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The Beatles changed America in 1964.

MusicThe Beatles changed America in 1964.

The Beatles first appearance on the Ed Sullivan Show was the most revolutionary moment in American pop culture of the 20th century. Tom Weschler is a veteran Detroit rock photographer who has shot some of the biggest names in music. Weschler says that he didn't know about the 60th anniversary of his professional photography business. The Beatles' Ed Sullivan debut, "I Want to Hold Your Hand", had just hit the top spot in the U.S. The Beatles on prime time with a then-record 73 million viewers tuning in. The Beatles were captured in all their live glory, thanks to the work of Weschler. The next day was Monday, and Weschler was met with a modicum of disdain when he got on the school bus. She asked, "What are you doing here?" Weschler asked, "Did you see the Beatles last night?" She said, "Yeah, didn't everyone?"

Weschler asked if he wanted to see them again.

The girl asked if she could borrow the notebook for a few hours, and Weschler agreed. When sophomore Weschler got up to her cafeteria table, she was met with glares from some upperclassmen. She told him to make prints again next week.

Weschler and his young partner made $400 from their Beatles shots. Weschler says that he has photography, girls, music, and a little bit of money.

The Beatles- Ed Sullivan prints were small and a bit blurry, and they were beamed across the skies of metro Detroit. The band's Ed Sullivan sets were released on VHS, DVD and online in 1964, but it would be decades before the public could see them again. Mike Novak assured him that Weschler did not take pictures of the Beatles. You took pictures of your television.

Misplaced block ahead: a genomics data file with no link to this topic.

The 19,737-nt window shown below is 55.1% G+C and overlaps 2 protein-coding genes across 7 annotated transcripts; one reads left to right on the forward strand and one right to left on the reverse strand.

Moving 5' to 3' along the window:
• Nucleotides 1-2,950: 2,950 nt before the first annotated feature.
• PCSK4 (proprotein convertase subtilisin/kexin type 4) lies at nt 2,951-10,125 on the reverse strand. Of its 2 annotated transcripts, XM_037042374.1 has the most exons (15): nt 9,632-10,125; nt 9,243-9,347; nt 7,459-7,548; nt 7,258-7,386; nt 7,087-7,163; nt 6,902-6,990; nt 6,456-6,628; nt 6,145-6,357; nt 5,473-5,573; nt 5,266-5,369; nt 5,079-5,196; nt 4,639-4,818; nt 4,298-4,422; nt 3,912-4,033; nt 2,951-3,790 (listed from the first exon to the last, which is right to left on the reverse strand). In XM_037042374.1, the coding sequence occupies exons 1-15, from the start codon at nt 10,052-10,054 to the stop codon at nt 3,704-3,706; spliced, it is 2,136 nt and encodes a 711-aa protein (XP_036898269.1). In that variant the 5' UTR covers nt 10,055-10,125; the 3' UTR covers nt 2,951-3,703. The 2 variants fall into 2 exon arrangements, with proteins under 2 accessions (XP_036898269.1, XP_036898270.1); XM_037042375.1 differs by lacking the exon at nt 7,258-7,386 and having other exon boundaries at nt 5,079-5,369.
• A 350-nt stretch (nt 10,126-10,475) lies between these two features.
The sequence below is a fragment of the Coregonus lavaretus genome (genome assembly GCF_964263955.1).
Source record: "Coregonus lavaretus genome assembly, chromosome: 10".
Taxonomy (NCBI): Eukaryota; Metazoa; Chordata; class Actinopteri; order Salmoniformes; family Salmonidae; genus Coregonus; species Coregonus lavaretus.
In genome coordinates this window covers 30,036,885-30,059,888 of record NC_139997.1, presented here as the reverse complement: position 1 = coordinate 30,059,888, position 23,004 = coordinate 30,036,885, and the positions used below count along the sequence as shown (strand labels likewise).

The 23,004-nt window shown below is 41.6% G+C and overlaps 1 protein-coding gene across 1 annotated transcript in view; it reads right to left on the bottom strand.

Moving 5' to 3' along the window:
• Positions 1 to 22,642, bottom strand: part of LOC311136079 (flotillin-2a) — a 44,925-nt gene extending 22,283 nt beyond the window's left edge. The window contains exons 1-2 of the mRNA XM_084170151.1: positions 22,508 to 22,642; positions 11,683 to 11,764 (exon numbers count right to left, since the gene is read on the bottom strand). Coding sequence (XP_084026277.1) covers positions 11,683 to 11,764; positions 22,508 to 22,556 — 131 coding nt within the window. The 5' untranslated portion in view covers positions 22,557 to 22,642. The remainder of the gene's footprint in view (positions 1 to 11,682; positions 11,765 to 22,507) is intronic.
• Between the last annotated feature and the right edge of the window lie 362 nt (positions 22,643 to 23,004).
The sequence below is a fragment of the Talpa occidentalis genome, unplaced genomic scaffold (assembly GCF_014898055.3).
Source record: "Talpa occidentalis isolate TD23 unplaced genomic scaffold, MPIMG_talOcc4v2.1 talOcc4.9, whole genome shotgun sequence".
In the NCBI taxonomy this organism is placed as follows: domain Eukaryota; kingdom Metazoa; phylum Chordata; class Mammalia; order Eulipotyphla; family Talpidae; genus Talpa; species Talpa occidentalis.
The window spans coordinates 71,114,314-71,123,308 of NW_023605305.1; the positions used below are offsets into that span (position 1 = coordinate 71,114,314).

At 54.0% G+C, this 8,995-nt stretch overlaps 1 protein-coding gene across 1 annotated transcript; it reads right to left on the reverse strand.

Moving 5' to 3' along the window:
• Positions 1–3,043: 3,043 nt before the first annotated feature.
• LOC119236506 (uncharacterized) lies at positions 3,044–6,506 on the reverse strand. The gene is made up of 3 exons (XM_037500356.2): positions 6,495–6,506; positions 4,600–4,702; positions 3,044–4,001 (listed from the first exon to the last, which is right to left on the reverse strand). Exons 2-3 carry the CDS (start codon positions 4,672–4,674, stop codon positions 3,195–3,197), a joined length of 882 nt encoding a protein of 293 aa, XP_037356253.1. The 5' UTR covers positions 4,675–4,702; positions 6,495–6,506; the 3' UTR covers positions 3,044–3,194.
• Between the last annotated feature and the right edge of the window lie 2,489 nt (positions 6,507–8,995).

After attending Oakland University, Weschler became a band manager and began photographing artists. After landing a job at Artists Music, Weschler was given backstage access to take pictures of some of the biggest names in music. A friend of Weschler's asked him to help set up a show for Bob Seger at the University of Detroit. He dropped out of college after he was hired as a full-time roadie for Seger. Weschler was hired as a road manager for $150 a week by Seger manager. Weschler snapped away as he went and compiled a treasure trove of photos in the book "Travelin' Man: On the Road and Behind the Scenes with Bob Seger." Weschler found out he had worked over a thousand hours when he did a second stint with Seger's team. He was increasingly sought by record companies for promotional photo shoots, and leaving town wasn't good for that business. The Rolling Stones, Queen, AC/DC, and many other heavy hitters of the music industry were featured in his concert shots and posed photos, often featuring bands arm-in-arm with local disc jockeys. Weschler said that his interactions were positive across the board and that a lot of people think they areholes. I met a lot of people who were nice, but not abrasive.

He says the Beatles started the whole thing for him, and he just stayed with it.

He was a photographer at the Academy of the Sacred Heart in the 1990s. The woman he met was named Rosie, and she pulled out her wallet after greeting him. Weschler immediately recognized the Beatles picture that was inside.

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